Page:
Ministers have called in a top City lawyer to oversee a review of the investment landscape today amid fears the UK’s capital markets are losing ground to international competitors.
In a speech to traders in the Square Mile, City minister Andrew Griffith said that Rachel Kent, a senior partner at Hogan Lovells, would oversee the Treasury-led investment review, announced in the so-called Edinburgh reforms in December, which aims to boost the quality and depth of investment research in the UK.
Among the areas set to be examined by Kent are EU-era MiFID II rules, which forced financial institutions to unbundle their analyst and execution fees in 2018, and have since sparked a rout in senior analysts and overall analyst numbers.
Griffith said today that Kent will now conduct a deep dive into the knock-on impact of the changes and outline measures to reinvigorate analyst research in the UK.
“The review will gather evidence on the impact that the UK’s investment research offering has on both public and private markets, recognising the role that research plays throughout a company’s life cycle,” Griffith said.
“While a lot broader in scope, Rachel will also look specifically at the impact of the MiFID unbundling rules when considering solutions.”
Kent told City A.M. that the UK’s investment research landscape had “changed profoundly with the implementation of MiFID II and unbundling rules in 2018”.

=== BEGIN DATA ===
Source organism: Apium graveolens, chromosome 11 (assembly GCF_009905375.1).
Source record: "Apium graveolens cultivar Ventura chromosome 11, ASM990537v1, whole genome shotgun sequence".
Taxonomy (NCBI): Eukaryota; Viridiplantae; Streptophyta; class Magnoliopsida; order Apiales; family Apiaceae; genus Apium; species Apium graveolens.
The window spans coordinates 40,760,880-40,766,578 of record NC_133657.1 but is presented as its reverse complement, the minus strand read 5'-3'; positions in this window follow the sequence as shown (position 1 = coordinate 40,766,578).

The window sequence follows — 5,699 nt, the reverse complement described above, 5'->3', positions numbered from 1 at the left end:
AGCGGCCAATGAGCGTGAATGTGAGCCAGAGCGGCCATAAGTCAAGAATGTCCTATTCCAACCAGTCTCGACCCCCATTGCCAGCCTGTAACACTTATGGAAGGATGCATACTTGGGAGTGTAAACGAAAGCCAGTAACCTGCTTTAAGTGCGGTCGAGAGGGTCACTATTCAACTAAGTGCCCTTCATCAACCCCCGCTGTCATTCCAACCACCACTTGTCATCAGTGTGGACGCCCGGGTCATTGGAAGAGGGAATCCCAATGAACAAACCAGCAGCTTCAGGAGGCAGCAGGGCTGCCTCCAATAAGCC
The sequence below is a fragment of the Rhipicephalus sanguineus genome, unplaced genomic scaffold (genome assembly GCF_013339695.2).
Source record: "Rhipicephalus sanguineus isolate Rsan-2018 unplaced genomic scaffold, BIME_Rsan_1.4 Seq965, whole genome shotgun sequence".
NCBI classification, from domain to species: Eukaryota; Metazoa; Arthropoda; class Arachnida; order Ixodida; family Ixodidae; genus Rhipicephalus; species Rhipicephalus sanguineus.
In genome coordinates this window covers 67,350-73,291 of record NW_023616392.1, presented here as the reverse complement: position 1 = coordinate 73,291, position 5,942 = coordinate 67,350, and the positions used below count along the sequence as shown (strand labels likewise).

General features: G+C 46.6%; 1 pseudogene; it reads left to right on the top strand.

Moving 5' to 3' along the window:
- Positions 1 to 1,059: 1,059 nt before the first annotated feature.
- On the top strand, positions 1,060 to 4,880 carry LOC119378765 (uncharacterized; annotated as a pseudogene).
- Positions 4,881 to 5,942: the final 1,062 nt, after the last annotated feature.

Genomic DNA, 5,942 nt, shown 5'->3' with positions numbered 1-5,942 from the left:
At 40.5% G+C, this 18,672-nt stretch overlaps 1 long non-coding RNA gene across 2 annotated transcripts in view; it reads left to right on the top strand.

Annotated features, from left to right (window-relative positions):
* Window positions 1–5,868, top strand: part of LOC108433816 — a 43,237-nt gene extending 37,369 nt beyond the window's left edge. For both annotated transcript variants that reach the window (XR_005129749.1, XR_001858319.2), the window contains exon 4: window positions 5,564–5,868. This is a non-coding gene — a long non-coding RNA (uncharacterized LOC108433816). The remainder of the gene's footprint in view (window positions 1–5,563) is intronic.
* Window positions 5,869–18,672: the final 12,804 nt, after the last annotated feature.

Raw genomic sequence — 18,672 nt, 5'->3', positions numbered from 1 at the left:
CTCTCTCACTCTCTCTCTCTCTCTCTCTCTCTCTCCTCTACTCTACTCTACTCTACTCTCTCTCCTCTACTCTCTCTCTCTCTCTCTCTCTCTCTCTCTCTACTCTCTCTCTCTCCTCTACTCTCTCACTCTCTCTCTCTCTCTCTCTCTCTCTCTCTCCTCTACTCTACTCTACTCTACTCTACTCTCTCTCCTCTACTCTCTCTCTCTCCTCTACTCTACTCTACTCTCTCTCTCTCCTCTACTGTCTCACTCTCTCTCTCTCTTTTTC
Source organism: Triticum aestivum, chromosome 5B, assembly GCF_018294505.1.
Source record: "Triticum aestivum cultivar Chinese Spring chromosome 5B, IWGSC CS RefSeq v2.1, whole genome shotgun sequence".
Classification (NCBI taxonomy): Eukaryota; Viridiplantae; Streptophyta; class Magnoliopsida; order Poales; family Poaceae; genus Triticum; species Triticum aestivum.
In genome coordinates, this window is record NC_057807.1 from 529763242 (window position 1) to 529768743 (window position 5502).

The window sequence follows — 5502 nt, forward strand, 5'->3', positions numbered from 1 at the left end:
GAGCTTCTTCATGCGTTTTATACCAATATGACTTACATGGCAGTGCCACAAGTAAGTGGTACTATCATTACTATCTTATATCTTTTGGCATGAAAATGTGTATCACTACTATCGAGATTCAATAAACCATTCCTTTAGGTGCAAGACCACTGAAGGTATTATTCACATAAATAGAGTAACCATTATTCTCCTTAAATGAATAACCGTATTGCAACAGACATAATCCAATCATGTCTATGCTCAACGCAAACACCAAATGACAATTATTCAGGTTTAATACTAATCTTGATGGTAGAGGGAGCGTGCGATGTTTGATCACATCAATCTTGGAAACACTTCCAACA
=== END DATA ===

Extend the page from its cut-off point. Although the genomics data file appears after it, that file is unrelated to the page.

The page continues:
“Now that the dust has settled, and against a post-Brexit, post-pandemic backdrop, the Investment Research Review presents real opportunity to understand, engage, and act to ensure an enabling regulatory framework and the UK’s ability to compete globally to attract companies to list and to expand, particularly in the technology and life sciences & healthcare sectors,” she added.
The Investment Review will look to rejuvenate the supply of analyst research in the City after a plunge in numbers across European markets recent year.
European brokers have shrunk their analyst teams by at least three times more than US firms since the MiFID II rules came into effect, equating to a 12 per cent loss of analysts in Europe against a four per cent loss in the US, according to a report by analytics firm Substantive Research in 2021.
The appointment of Kent comes after the City has been rocked by a slew of firms heading overseas in recent week, with Cambridge chipmaker Arm snubbing London in favour of the Nasdaq, and building supplier CRH switching its London listing for New York.
Yorkshire-based data firm WANdisco said on Monday that it was also scoping out a dual listing in New York but suspended its shares today in London amid a fraud investigation.
Griffith mounted a defence of the UK’s capital markets today, however, saying they are “among the deepest, most liquid and most competitive anywhere in the world.”
“We are Europe’s leading hub for investment, and the second largest globally,” he added. “We have the most international equities market and two of the world’s largest clearing houses.”
Griffith added that government was pressing ahead with reforms recommended by two major reviews of the UK’s capital markets conducted in the past two years – the Hill Review and the Austin Review – which have looked to boost the listings regime and secondary markets, respectively.